1945 March 24 - April 12
It is March 26, 1945 and the entire
division, infantry, artillery, engineers, with our attached
tank, tank destroyer, and anti-aircraft battalions, have now
crossed the Rhine River and moved some six miles into the
front lines. Four miles behind us is the little town of Dinslaken
where the division C.P. is now located. It is just two miles
from the floating bridge at Rheinberg. The 134th infantry,
after one day of attack while attached to the 79th Division,
has been relieved and returned to the 35th Division control.
We look out to the South and southeast slightly rolling wooded
terrain, dotted with small villages and in the distance high
smokestacks which mark the locations of factories and iron
and steel mills, and the North edge of the Pittsburgh-like
industrial heart of Germany known as the Ruhr. Hidden to our
front, guarding strategic points, roadblocks, fortified buildings,
factories, slag piles, mines, railroad lines, are two German
Divisions, REM’s 180th Division to our right, and the
Hamburg Division to our left. Scattered out there are numerous
air defense and Luftwaffe units equipped with flak guns, 88's
and small groups of tanks. A few miles beyond that and parallel
to the Autobahn are two large canals, the Emscher and the
Rheinherne Canals which provide excellent defense positions
for the Germans. Eleven miles to the East and one of our objectives
is the large city, Recklinhousen. Four miles to our right
and southwest of us is the City of Essen, known for its steel
We were now part of the U.S. XVI Corps of the Ninth Army.
Along with the 79th Division to our right, and the 8th Armored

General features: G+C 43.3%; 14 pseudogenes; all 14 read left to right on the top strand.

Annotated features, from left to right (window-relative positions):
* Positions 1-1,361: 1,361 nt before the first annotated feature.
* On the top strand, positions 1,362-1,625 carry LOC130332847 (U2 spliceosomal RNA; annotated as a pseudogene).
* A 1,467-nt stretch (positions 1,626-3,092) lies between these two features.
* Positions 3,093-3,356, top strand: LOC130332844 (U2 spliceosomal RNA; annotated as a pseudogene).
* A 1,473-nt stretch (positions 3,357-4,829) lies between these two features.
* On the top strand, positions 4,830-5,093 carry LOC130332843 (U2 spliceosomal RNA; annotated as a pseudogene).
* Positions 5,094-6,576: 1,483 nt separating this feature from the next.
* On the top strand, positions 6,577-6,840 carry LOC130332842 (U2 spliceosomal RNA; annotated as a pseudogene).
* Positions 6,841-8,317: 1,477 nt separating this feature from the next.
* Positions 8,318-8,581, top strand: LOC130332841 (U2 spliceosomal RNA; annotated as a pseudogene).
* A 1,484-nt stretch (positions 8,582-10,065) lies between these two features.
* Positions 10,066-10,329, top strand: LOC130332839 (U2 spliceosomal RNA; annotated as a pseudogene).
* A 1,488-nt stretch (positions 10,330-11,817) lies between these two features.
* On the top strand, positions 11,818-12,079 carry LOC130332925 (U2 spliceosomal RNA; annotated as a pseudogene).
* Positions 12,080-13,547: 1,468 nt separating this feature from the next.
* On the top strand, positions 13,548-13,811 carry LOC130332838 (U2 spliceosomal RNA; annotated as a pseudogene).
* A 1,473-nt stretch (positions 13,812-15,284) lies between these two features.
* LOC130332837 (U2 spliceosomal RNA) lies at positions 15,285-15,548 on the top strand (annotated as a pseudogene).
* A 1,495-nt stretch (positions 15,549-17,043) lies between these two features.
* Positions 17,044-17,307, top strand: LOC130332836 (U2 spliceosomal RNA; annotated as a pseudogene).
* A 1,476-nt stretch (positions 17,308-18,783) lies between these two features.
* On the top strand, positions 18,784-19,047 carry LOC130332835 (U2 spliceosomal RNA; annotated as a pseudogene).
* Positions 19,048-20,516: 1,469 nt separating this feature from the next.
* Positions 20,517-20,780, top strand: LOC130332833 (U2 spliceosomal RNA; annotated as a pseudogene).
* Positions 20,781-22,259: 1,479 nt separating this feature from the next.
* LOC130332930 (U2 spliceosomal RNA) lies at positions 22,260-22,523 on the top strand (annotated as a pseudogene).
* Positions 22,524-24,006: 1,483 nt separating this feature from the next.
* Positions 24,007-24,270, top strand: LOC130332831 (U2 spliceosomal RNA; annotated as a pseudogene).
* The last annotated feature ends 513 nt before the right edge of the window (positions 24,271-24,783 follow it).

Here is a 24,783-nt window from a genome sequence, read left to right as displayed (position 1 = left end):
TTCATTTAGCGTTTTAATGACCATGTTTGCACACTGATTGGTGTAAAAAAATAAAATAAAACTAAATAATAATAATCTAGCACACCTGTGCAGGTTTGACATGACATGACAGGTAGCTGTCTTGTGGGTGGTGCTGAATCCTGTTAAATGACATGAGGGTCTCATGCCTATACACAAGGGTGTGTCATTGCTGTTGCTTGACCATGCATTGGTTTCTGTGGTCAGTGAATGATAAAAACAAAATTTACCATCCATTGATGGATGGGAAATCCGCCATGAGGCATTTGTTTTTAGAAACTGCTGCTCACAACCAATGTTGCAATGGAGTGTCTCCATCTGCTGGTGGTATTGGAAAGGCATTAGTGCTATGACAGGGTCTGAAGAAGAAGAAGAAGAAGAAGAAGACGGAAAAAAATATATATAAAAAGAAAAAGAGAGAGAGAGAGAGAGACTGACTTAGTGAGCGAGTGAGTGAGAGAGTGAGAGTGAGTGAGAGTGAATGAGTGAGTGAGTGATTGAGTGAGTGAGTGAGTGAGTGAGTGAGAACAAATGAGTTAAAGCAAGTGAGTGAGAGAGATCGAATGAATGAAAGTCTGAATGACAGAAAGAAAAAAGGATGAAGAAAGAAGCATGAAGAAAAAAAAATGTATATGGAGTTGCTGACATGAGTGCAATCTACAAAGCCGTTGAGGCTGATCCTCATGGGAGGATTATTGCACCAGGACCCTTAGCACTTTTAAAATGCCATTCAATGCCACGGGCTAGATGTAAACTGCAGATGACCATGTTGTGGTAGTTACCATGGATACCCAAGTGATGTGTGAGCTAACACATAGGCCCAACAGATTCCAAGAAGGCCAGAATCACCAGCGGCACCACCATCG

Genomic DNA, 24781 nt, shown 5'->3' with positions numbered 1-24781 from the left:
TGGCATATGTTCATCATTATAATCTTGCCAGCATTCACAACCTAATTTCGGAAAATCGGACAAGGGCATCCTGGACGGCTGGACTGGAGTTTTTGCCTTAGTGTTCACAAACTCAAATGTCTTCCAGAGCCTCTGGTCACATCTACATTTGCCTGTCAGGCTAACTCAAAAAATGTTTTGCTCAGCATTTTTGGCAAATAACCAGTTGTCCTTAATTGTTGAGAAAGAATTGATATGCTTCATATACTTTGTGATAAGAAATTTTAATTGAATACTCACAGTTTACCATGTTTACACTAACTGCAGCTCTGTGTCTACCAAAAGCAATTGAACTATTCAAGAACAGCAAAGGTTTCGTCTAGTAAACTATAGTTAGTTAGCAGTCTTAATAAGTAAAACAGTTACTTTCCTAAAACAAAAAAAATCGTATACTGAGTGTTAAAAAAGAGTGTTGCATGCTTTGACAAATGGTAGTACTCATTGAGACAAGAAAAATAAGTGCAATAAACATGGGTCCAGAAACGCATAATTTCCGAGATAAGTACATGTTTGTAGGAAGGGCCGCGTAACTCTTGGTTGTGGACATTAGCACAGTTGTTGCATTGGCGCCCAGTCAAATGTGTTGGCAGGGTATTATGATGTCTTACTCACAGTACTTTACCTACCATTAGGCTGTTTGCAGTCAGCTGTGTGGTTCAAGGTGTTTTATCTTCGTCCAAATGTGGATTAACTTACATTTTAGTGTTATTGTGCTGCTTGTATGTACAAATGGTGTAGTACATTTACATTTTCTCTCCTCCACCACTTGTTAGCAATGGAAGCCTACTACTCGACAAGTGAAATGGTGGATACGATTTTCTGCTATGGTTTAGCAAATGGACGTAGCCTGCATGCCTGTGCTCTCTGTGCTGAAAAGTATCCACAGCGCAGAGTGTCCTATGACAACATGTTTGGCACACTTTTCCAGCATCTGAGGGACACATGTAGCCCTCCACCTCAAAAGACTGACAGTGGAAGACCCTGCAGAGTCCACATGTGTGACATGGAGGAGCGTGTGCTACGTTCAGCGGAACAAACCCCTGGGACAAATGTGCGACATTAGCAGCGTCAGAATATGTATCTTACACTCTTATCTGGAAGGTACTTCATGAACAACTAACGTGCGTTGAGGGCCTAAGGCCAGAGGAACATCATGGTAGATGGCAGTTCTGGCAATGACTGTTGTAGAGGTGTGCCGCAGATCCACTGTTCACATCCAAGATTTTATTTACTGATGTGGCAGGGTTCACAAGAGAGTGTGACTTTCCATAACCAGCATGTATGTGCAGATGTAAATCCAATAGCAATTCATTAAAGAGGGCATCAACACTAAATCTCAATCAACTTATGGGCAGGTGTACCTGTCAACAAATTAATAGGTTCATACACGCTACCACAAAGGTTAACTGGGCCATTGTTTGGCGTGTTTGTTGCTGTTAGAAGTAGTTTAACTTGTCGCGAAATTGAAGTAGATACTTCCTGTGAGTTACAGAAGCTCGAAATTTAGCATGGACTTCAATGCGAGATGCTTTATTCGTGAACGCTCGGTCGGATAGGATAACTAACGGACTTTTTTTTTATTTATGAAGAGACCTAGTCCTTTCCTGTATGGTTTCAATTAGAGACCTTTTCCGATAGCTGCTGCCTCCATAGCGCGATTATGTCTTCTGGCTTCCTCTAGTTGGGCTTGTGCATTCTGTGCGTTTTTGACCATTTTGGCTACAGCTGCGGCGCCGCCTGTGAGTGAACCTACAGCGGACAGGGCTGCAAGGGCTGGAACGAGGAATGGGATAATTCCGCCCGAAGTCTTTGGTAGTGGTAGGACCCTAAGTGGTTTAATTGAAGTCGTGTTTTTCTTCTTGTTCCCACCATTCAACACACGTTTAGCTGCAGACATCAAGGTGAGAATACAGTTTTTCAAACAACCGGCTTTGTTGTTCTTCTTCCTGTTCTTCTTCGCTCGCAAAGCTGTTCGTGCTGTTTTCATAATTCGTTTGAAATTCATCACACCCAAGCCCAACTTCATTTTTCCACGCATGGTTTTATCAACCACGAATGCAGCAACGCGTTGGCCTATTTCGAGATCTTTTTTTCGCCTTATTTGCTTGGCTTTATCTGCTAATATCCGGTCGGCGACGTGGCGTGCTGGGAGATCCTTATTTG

Division and the 30th Infantry Division on our left. The grand
strategy of the Allies was for the encirclement of the Ruhr
and capture of 300,000 German defenders, with the first U.S.
Army under Gen. Bradley’s control to attack from the
South, and the Ninth Army to attack from the North, surrounding
the Ruhr and cutting off any hope of German escape to the
East. Ninth Army opened a new major offensive next morning,
March 27th, at 6:00 a.m. Thus began another major battle for
the 35th Division. It would not yet be the last! But this
one was different.
Our high command was concerned that the Germans might still
launch a surprise counter-offensive out of the Ruhr Valley,
similar to that launched in the Ardennes last December 26th,
and so there was an element of caution in our attack, as we
watched for such a maneuver to develop. Small ones did occur,
but nothing really big. The result however was to reduce our
casualties substantially from that of previous offensive.
Our continuous attacks might be described more as deliberate
and careful aggressiveness. Heavy artillery and tank and T.D.
direct fire helped to locate and reduce German strong points.
Frontal assaults were used only when absolutely necessary
and most infantry and tank maneuvers were by infiltration,
and good fire support reducing casualties to a minimum.
Moving through the wooded areas, we reached and crossed
the Autobahn, overran the Town of Gladbech, and moved block
by block against machine gun nests, tank and flak gun positions
through Rentford, where we found 6,500 civilians hiding deep
in a coal mine. We took the towns of Buer, Ekjen and by March
30th we had taken and cleared Bottrop, a pre-war city of 89,000,
with its huge Rheinbaden factory. Ahead, smoke pouring from
chimney stacks indicated that some German factories were still
operating as usual, some only a few blocks behind the German
front lines. Many factories were well dug in below the ground
level and untouched by aerial bombing!
In crossing the Autobahn, the 320th Infantry had help from
a heavy smoke screen laid down by the 60th Engineers who then